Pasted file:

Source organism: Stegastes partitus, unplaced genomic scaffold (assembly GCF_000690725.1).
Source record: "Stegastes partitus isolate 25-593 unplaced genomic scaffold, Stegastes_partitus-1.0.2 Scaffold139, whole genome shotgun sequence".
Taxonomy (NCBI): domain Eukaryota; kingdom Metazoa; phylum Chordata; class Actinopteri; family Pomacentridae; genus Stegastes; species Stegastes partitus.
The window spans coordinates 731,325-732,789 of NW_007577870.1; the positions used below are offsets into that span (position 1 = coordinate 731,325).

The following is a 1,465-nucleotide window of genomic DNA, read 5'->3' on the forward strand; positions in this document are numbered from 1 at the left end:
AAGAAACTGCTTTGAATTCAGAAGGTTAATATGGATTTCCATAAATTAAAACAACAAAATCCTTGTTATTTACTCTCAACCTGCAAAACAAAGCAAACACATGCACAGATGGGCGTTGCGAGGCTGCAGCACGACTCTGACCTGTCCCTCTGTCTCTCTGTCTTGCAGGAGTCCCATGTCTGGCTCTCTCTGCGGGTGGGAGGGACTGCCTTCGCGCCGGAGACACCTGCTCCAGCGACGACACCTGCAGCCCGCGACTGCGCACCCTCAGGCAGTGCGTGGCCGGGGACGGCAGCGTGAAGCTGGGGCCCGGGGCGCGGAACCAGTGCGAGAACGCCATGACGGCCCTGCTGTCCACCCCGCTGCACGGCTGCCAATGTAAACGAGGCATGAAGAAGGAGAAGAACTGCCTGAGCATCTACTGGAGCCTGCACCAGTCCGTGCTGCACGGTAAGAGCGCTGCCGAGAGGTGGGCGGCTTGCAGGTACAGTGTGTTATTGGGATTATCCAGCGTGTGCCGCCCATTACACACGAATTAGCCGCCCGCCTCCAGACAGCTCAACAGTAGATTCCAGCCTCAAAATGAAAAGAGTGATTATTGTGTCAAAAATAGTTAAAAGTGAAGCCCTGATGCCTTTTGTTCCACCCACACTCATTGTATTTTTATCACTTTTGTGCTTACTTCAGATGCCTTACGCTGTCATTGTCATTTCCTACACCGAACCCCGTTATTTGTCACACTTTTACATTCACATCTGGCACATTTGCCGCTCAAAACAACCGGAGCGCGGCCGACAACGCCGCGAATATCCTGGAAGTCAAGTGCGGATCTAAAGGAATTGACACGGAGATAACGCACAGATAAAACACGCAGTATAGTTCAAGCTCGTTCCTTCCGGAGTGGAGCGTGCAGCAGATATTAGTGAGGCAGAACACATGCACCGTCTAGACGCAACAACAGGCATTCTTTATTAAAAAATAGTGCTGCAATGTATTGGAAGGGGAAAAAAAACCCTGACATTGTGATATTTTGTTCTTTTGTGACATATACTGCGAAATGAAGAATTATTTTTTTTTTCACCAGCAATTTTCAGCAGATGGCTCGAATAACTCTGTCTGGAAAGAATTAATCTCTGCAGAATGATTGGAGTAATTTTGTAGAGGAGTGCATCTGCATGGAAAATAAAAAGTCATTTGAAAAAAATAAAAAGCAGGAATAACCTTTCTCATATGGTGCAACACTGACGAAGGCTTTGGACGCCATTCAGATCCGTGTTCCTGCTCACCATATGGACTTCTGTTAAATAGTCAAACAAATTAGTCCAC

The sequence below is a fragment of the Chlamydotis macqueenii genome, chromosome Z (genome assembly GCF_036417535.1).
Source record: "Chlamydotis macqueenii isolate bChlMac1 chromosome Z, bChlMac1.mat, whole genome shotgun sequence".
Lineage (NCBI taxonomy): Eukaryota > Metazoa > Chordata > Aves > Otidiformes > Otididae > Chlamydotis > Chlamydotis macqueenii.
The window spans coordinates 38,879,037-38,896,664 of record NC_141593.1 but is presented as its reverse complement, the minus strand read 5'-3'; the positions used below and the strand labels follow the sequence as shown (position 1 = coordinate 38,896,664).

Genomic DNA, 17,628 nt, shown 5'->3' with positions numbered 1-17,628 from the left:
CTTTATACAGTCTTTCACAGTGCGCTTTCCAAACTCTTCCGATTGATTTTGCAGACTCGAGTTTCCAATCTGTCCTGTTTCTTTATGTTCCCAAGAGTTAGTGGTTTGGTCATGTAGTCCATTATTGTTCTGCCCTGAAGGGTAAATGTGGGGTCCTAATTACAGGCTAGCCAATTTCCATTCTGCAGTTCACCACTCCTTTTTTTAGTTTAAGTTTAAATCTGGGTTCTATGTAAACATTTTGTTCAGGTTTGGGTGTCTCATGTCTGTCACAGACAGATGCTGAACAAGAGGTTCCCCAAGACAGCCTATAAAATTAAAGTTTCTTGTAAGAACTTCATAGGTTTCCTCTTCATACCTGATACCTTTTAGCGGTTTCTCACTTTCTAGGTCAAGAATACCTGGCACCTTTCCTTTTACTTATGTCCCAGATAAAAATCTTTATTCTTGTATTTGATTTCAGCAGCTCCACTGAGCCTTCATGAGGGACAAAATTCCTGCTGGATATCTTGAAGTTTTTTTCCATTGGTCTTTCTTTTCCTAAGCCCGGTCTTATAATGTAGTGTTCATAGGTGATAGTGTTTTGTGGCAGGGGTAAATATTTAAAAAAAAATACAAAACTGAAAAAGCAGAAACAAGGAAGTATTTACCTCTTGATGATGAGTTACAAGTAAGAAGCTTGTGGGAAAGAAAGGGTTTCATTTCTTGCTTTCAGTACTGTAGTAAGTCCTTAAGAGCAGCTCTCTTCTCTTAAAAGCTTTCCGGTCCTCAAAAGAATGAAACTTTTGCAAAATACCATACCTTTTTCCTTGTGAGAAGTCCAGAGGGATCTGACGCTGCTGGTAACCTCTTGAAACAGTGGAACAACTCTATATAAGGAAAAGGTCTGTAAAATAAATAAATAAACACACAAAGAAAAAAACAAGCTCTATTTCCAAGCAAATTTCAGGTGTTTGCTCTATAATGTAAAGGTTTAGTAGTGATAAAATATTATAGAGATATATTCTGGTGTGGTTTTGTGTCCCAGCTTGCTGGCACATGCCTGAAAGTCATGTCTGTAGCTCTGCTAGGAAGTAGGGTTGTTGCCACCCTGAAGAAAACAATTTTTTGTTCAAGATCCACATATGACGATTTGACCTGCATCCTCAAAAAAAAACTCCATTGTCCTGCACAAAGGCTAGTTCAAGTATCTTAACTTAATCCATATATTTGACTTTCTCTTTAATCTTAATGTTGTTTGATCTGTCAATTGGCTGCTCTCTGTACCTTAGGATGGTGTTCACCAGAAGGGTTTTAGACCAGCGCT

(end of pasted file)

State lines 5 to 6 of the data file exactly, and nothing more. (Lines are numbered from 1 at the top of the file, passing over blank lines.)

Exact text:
The following is a 1,465-nucleotide window of genomic DNA, read 5'->3' on the forward strand; positions in this document are numbered from 1 at the left end:
AAGAAACTGCTTTGAATTCAGAAGGTTAATATGGATTTCCATAAATTAAAACAACAAAATCCTTGTTATTTACTCTCAACCTGCAAAACAAAGCAAACACATGCACAGATGGGCGTTGCGAGGCTGCAGCACGACTCTGACCTGTCCCTCTGTCTCTCTGTCTTGCAGGAGTCCCATGTCTGGCTCTCTCTGCGGGTGGGAGGGACTGCCTTCGCGCCGGAGACACCTGCTCCAGCGACGACACCTGCAGCCCGCGACTGCGCACCCTCAGGCAGTGCGTGGCCGGGGACGGCAGCGTGAAGCTGGGGCCCGGGGCGCGGAACCAGTGCGAGAACGCCATGACGGCCCTGCTGTCCACCCCGCTGCACGGCTGCCAATGTAAACGAGGCATGAAGAAGGAGAAGAACTGCCTGAGCATCTACTGGAGCCTGCACCAGTCCGTGCTGCACGGTAAGAGCGCTGCCGAGAGGTGGGCGGCTTGCAGGTACAGTGTGTTATTGGGATTATCCAGCGTGTGCCGCCCATTACACACGAATTAGCCGCCCGCCTCCAGACAGCTCAACAGTAGATTCCAGCCTCAAAATGAAAAGAGTGATTATTGTGTCAAAAATAGTTAAAAGTGAAGCCCTGATGCCTTTTGTTCCACCCACACTCATTGTATTTTTATCACTTTTGTGCTTACTTCAGATGCCTTACGCTGTCATTGTCATTTCCTACACCGAACCCCGTTATTTGTCACACTTTTACATTCACATCTGGCACATTTGCCGCTCAAAACAACCGGAGCGCGGCCGACAACGCCGCGAATATCCTGGAAGTCAAGTGCGGATCTAAAGGAATTGACACGGAGATAACGCACAGATAAAACACGCAGTATAGTTCAAGCTCGTTCCTTCCGGAGTGGAGCGTGCAGCAGATATTAGTGAGGCAGAACACATGCACCGTCTAGACGCAACAACAGGCATTCTTTATTAAAAAATAGTGCTGCAATGTATTGGAAGGGGAAAAAAAACCCTGACATTGTGATATTTTGTTCTTTTGTGACATATACTGCGAAATGAAGAATTATTTTTTTTTTCACCAGCAATTTTCAGCAGATGGCTCGAATAACTCTGTCTGGAAAGAATTAATCTCTGCAGAATGATTGGAGTAATTTTGTAGAGGAGTGCATCTGCATGGAAAATAAAAAGTCATTTGAAAAAAATAAAAAGCAGGAATAACCTTTCTCATATGGTGCAACACTGACGAAGGCTTTGGACGCCATTCAGATCCGTGTTCCTGCTCACCATATGGACTTCTGTTAAATAGTCAAACAAATTAGTCCAC